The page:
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Edouard Haag (Brasserie Meteor): "The re-use system is largely virtuous".

June 20, 2023 at 2:56PM


While for some companies reuse is a new phenomenon, for others it is rooted in their history and values. Such is the case of Brasserie Meteor, based in Alsace, which recently launched a range of four specialty beers in 33 cl returnable bottles.
Edouard Haag, who now heads the company and represents the eighth generation to run this independent, family-run business, answered our questions. Interview.

Edouard, tell us about Brasserie Meteor...

Brasserie Meteor is first and foremost a family-run, independent brewery, which is a special feature for a brewery of this size. We're the biggest independent brewery in France, and also the oldest, since we've been brewing on the same site in Hochfelden, 25 kilometers from Strasbourg, since 1640. We employ 250 people, and are forecasting sales of 100 million euros this year.

Brasserie Meteor has always been committed to reuse. Can you explain why?

Reuse has always been one of our battles, and for very simple reasons: we're convinced of its ecological and economic virtues. For me, it's always made good sense to defend re-use! We've always been pioneers in this "battle". That's natural, since we've always reused bottles.

Fifteen years ago, many supermarket chains were tempted to stop reuse, not least because it was labor-intensive and required investment in deconsignment machines. Some were beginning to see no economic point in maintaining these returnable references. That's when we really fought with others to maintain reuse.

A few years ago, we were also at the origin of the "Alsace Consigne" network, which brings together all Alsatian marketers of returnable bottles. Today, this battle has largely been won, with everyone aware that reuse is not only good for the environment, but also for the wallet. The question now is how to develop this Alsatian model more widely on a national level.

The recent launch of a range of beers in 33cl returnable bottles represents your latest initiative in favor of reuse...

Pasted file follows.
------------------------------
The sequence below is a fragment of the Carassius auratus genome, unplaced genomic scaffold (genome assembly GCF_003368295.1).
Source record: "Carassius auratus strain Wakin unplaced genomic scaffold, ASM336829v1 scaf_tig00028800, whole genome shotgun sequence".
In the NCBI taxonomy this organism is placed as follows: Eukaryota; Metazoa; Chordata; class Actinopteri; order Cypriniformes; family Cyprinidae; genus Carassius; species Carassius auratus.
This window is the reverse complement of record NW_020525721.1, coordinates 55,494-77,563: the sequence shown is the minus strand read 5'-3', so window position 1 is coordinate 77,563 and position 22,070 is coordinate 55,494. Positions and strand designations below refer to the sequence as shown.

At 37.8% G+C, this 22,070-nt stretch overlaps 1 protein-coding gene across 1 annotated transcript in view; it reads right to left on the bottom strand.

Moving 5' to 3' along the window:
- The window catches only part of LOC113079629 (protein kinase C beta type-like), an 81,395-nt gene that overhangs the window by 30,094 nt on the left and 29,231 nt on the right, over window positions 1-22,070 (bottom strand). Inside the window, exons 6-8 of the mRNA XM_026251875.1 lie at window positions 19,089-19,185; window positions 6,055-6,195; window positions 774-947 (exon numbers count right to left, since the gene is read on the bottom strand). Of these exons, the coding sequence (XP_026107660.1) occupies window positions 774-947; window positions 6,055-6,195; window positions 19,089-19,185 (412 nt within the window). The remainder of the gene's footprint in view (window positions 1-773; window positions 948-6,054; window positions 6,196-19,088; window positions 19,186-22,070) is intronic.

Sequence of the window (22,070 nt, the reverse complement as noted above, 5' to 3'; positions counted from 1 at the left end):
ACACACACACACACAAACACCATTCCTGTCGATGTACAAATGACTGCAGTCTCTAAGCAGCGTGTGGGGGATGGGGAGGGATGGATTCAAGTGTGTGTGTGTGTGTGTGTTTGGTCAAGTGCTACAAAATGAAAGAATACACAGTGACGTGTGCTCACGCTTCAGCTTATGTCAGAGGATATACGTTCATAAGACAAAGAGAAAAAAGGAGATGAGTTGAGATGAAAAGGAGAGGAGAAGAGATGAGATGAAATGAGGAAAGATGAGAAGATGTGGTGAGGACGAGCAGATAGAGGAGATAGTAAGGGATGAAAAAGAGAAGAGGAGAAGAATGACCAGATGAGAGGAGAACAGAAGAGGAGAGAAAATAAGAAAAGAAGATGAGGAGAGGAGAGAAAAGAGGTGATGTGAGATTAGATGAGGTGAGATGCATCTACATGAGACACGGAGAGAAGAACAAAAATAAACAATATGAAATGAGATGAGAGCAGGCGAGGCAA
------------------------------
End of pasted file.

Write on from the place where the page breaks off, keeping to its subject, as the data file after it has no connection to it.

Absolutely. Over the past few years, we've been expanding our range, particularly in 75cl bottles, to attract more consumers. But we wanted to go a step further: this range with a 33 cl brown bottle was designed to develop re-use elsewhere in France, not just in Alsace.


It's a beer that's well known throughout France, so it's really the ideal model for getting new consumers to make the very special gesture of taking the bottle back to the place where it was purchased.

What are the results from both an economic and an ecological point of view?

Studies show that in our case, reuse saves 79% in CO2 emissions compared to glass that is simply recycled. That's a significant figure.

We also found that, over the whole life cycle, reuse saves 33% water compared with the life cycle that goes through recycling and glassmaking. In both these respects, the reuse system is highly virtuous, which is why, little by little, regulations are encouraging manufacturers to move in this direction.

For a manufacturer, opting for reuse inevitably requires investment, particularly in his production line...

Investments are recurrent. First of all, there's the investment in washing equipment, which can cost 1 to 2 million euros, if not more. Some equipment can be invested in or pooled, and we're seeing more and more washing plants pooling washing machines between a number of brewers and bottlers.